Updated: Nico Hulkenberg, Carlos Sainz and Lance Stroll have all been requested to see the FIA Stewards for allegedly driving unnecessarily slowly during Q3.

Nico Hulkenberg will meet the FIA Stewards following his role in the Italian Grand Prix qualifying incident in the closing stages of Q3 which is under investigation by the F1 governing body.

After Kimi Raikkonen’s crash triggered a red flag suspension midway through Q3, all drivers left in the final qualifying session opted to wait until the last moment to leave the pits to start their final lap.

But with all drivers desperate to gain a tow none of them wanted to lead on the track which created the situation of all drivers backing up waiting for others to overtake.

Only Carlos Sainz and Charles Leclerc made it to the start/finish line to begin their final lap before the chequered flag was shown, meaning all other drivers were timed out, which is now being investigated by the FIA Stewards.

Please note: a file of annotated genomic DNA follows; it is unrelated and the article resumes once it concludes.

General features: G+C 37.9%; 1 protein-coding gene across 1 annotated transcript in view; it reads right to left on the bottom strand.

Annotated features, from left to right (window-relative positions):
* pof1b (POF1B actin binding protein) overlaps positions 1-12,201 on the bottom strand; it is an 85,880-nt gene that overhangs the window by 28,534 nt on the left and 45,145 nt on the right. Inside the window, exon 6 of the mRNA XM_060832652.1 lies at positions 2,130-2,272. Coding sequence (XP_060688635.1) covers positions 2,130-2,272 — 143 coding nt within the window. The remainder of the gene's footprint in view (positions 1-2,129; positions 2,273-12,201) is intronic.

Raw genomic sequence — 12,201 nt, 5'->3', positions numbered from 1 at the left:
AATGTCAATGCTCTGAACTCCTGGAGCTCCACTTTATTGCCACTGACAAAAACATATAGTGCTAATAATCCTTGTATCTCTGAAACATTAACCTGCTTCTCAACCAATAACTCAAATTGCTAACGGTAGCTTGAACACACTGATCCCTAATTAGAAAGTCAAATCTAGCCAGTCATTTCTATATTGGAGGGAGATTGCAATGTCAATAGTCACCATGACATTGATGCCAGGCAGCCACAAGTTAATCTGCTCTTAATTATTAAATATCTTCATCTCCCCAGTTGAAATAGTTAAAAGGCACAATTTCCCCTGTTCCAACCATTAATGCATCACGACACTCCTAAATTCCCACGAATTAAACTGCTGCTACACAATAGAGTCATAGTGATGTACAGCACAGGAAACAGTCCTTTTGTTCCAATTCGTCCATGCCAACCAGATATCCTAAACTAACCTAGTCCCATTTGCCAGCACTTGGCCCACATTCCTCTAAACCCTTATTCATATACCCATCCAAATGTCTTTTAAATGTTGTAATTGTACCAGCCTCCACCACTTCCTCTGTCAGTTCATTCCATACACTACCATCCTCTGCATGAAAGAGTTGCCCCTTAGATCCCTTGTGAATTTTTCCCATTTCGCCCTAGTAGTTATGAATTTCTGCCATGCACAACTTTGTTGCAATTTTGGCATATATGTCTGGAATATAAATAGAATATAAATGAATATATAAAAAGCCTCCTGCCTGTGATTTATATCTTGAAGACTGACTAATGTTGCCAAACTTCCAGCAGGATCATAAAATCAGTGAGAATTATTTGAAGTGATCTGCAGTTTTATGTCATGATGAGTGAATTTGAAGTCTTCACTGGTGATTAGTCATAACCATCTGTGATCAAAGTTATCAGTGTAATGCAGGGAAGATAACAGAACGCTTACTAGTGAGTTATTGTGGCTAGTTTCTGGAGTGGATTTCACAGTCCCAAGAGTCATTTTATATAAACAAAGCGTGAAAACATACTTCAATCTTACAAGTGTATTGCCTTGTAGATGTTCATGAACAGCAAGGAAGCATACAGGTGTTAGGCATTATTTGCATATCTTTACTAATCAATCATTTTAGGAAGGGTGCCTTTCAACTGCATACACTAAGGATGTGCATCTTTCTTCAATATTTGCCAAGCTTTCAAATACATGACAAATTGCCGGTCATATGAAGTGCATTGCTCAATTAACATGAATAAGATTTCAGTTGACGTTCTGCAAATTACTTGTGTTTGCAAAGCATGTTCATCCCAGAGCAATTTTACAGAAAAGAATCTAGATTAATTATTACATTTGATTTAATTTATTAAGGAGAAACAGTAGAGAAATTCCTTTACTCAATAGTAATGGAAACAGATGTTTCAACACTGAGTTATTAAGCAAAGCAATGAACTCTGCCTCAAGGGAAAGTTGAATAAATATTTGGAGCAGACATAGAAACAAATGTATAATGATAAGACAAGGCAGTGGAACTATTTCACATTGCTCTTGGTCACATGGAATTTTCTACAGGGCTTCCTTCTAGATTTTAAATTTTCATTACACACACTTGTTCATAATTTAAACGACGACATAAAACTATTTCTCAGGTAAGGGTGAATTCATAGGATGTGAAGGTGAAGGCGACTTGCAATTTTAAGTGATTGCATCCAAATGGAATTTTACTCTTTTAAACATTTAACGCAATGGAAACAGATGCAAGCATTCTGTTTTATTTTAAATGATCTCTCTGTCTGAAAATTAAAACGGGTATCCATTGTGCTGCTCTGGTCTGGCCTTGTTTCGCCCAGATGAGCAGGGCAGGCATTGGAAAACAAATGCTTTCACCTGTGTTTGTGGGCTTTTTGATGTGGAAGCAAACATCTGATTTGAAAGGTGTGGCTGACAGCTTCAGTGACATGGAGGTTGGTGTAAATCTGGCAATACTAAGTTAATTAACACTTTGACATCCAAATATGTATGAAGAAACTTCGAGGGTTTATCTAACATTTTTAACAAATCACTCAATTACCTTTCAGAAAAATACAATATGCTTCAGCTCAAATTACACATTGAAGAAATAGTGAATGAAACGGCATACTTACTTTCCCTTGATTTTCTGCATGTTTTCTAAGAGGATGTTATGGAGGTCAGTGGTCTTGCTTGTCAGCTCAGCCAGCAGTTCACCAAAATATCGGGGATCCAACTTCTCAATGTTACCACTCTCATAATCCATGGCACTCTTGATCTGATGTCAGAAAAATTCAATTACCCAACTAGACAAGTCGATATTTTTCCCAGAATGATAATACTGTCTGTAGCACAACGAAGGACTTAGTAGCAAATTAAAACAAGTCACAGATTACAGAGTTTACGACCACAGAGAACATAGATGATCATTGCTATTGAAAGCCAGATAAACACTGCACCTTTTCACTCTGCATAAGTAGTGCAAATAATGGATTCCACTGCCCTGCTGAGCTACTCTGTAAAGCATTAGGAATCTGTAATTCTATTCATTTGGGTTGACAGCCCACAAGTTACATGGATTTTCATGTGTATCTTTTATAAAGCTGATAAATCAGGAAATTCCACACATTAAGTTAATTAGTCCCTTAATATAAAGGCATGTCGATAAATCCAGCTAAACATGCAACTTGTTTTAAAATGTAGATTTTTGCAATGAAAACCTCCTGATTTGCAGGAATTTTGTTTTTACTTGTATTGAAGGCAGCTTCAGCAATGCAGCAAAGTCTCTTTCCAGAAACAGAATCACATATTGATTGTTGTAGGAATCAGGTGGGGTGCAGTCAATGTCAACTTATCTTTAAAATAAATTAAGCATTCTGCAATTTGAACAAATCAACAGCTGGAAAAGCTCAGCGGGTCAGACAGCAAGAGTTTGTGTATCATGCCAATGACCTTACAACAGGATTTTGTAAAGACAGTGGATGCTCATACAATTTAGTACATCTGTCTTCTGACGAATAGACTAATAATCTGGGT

Hulkenberg was first on track when exiting the pits but opted to miss the first corner chicane on his out lap, going around the escape road, and has duly been requested to see the FIA Stewards after allegedly breaching F1 rules over leaving the track without a justifiable reason.

The Renault driver puts the “weird and strange” situation down to everyone in Q3 hunting a tow from a rival which has become heightened in recent seasons because the current era of F1 cars are so sensitive to the tow.

“We are all looking for a tow because if you want to do the ultimate fastest lap time that is what you need from around do here as the tow is so powerful,” Hulkenberg, who has provisionally qualified in sixth place, said.

“When you drive on your own you lose out on the straights and you can’t make up that time in the corners so that is why we ended up with these conditions. To some extent it is also down to these cars as the tow effect is massive but of course it was a bit weird and strange, that last out lap.

“Everybody starts slowing down, that’s the thing with nobody wanting to be first on the train. That’s what you get.”

 

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